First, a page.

Instead, you should arrange your W-4 with your employer to withhold less of your salary for taxes.  The goal is to owe a little to the IRS when you file your taxes.  That way, you keep your money as long as possible, and you earn interest on it instead of them.  Don't lower your withholdings too much, though, or the IRS will fine you.

This method also means you won't be waiting around wondering if your tax paperwork got to the IRS successfully.  You'll know when they cash your check.

Tuesday, April 6, 2010


Externality is an economic term that everyone should know.  The Glossary of Research Economics defines it as "An effect of a purchase or use decision by one set of parties on others who did not have a choice and whose interests were not taken into account."  That may be a bit hard to digest, so I'll give some examples.  Externalities can be both positive and negative, meaning the effects on the party who was not involved in the choice can be good or bad.

Imagine a homeowner spends $1000 and twenty hours of his time planting a garden in front of his house.  He is not planning to sell his house any time soon; he just loves gardens.  If he did sell, though, this improvement could increase his asking price and/or sell his house faster, because when potential buyers first visit the house they will likely have a more positive outlook when they see the nice garden.  Now imagine his next door neighbor is trying to sell her house a month after he plants the garden.  Potential buyers of her house will see his garden and could have similar feelings.  She would benefit from his economic decisions, and it is highly unlikely that she will write him a check for a few hundred dollars when her house sells.  This is a positive externality: his decision to plant a garden (a decision she was not involved in) benefits her and she does not reimburse him for the benefit.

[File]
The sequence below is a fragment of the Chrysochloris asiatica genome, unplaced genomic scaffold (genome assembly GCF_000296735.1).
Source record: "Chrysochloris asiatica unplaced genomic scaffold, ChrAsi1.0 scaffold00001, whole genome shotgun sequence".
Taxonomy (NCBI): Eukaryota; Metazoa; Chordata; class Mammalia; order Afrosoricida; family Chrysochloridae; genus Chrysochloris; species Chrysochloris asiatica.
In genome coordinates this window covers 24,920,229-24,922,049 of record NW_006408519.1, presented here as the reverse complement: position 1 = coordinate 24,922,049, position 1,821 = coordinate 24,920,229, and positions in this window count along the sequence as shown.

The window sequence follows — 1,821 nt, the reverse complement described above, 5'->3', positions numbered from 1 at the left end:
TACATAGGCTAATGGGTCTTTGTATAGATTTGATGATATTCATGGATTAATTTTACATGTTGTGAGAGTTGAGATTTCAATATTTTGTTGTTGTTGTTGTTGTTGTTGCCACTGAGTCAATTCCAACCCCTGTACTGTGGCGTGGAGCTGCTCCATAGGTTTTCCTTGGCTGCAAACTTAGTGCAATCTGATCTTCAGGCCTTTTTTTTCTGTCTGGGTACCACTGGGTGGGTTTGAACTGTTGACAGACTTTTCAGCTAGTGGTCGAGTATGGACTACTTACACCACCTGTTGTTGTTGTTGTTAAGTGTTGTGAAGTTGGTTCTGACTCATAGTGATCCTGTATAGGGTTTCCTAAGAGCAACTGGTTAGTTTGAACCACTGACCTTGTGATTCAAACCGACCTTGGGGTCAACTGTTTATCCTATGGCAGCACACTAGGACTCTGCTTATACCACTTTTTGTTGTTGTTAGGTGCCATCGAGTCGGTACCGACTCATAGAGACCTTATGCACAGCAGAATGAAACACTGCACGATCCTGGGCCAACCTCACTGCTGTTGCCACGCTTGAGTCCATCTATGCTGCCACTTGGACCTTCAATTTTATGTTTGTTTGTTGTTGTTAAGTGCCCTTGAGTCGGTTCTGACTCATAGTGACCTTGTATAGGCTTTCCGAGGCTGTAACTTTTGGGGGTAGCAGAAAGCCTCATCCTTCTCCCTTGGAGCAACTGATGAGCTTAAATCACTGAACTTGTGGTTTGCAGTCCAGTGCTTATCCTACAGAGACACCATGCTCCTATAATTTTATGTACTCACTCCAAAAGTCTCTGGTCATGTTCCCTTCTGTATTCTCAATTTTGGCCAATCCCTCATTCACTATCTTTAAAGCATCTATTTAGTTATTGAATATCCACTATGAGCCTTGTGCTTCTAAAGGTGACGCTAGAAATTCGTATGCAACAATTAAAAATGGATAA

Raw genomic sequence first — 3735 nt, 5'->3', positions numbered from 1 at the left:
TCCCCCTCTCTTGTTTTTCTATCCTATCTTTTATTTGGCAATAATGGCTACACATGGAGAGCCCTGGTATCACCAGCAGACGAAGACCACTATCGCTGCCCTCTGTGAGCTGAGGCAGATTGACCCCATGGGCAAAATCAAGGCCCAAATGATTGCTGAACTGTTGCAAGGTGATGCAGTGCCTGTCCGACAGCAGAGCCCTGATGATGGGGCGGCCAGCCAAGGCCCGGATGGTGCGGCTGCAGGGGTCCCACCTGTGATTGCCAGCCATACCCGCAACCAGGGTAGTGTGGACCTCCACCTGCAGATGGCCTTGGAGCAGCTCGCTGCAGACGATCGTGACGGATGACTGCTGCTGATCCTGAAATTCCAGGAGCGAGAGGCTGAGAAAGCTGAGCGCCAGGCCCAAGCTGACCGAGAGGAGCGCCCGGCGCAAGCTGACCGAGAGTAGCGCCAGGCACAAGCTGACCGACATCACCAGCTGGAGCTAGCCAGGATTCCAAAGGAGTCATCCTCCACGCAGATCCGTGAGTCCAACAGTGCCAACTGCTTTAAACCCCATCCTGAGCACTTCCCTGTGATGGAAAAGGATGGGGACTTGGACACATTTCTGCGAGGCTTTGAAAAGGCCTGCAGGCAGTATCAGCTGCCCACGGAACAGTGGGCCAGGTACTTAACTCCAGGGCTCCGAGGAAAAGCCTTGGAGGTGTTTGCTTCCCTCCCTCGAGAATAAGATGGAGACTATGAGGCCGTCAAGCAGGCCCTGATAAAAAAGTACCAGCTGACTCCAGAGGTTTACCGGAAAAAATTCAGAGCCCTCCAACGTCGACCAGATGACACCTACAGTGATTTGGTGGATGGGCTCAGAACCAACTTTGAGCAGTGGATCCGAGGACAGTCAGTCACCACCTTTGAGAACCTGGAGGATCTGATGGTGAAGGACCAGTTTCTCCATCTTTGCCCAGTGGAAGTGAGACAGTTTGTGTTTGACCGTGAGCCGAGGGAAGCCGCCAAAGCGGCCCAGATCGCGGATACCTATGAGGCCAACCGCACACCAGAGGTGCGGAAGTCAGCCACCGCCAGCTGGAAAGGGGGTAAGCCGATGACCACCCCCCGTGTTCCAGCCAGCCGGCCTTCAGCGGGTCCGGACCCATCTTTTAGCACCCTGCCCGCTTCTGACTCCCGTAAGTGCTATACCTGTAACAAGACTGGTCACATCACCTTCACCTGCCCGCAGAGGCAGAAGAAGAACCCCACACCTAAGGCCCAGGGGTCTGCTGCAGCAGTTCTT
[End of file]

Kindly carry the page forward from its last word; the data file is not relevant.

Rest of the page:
For a negative externality, imagine the same two neighbors.  Now, though, instead of planting a garden, he has a broken down Pontiac sitting on his front lawn that he works on perpetually.

Negative externalities get much more attention from economists and policymakers than positive externalities, understandably so.  They are especially important in environmental policy.  I think about them during social welfare debates, too.